St. Vincent St. Vincent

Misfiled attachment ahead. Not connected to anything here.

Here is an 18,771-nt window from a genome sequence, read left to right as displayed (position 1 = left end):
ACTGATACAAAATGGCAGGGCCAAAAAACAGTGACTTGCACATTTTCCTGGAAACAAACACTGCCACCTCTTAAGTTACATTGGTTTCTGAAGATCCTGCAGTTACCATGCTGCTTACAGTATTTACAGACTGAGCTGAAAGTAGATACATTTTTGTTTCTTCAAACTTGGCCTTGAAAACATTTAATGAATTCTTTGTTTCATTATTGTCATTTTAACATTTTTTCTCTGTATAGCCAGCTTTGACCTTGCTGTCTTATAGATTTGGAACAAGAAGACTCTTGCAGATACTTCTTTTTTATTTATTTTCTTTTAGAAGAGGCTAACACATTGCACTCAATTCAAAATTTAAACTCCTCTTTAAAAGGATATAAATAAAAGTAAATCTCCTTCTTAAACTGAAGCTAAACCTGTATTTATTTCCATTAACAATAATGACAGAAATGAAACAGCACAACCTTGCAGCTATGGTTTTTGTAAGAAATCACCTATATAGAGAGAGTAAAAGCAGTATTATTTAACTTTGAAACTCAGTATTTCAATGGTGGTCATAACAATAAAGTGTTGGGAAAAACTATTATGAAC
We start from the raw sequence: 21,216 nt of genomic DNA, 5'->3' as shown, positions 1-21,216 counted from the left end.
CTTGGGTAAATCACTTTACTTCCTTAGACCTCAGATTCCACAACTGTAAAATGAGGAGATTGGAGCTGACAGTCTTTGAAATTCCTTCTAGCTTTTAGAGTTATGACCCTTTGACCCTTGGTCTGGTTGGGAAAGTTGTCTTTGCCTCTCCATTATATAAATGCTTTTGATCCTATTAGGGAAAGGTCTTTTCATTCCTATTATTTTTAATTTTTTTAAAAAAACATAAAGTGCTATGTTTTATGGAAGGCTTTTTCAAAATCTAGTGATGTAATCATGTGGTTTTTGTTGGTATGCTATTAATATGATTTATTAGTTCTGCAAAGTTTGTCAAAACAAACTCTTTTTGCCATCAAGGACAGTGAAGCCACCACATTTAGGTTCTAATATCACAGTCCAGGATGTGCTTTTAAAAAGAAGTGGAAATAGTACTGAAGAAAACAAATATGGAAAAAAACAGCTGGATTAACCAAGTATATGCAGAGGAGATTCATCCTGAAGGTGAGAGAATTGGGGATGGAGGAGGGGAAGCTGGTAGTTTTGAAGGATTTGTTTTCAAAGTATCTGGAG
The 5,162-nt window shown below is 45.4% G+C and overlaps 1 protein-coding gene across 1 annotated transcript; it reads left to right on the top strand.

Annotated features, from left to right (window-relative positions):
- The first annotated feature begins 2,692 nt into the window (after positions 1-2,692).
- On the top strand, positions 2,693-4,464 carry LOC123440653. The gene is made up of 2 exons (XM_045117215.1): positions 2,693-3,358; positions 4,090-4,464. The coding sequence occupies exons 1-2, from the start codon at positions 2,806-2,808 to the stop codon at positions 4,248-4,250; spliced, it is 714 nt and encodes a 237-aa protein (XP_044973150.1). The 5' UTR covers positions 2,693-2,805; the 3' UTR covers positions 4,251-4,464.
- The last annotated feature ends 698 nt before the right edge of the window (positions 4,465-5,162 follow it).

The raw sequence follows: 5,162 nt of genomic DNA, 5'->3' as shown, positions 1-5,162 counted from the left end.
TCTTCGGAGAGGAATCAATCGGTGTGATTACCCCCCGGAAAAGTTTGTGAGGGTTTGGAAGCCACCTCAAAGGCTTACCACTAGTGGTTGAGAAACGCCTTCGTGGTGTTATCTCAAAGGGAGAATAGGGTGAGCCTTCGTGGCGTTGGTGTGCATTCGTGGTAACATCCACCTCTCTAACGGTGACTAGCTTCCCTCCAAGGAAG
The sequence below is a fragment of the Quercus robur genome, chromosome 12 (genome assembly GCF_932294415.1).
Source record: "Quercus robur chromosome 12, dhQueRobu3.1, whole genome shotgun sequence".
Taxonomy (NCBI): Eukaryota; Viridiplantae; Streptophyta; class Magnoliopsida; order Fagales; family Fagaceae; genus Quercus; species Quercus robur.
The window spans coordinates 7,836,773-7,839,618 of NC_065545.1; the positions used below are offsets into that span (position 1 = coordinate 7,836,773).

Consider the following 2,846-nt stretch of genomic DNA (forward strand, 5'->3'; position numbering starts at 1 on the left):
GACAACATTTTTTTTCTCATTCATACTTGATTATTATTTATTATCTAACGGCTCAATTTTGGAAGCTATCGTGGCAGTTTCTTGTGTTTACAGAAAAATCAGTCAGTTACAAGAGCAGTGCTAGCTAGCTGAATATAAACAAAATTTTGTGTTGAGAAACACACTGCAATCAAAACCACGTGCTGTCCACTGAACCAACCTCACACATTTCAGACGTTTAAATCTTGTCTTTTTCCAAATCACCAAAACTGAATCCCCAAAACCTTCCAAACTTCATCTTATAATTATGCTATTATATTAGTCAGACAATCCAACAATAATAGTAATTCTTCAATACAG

St. Vincent (aka singer-songwriter Annie Clark) tends to be most compelling when she’s creating friction—say, by pairing abrasive guitar rhythms or macabre imagery with tranquil orchestral flourishes or trilling vocals. On her self-titled fourth solo album, that’s certainly the case. “Rattlesnake”—a true story about fleeing from a poisonous snake—is strutting, perforated funk; siren-like vocal wails mesh with rubbery, post-punk distortion on “Birth in Reverse”; the sharp-tongued “Digital Witness” boasts marching-band-like horn shards; and “Huey Newton” evolves from bubbly electro-pop with sandpaper beats into a PJ Harvey-caliber glam snarl. Clark can’t sustain that strangeness, however, and sometimes-thin songwriting becomes evident on an unmemorable (and non-abrasive) second half. Only the final song, “Severed Crossed Fingers”—a gooey ’70s AM Gold trifle on which Clark is a dead ringer for The Pretenders’ Chrissie Hynde—manages to be both powerful and straightforward.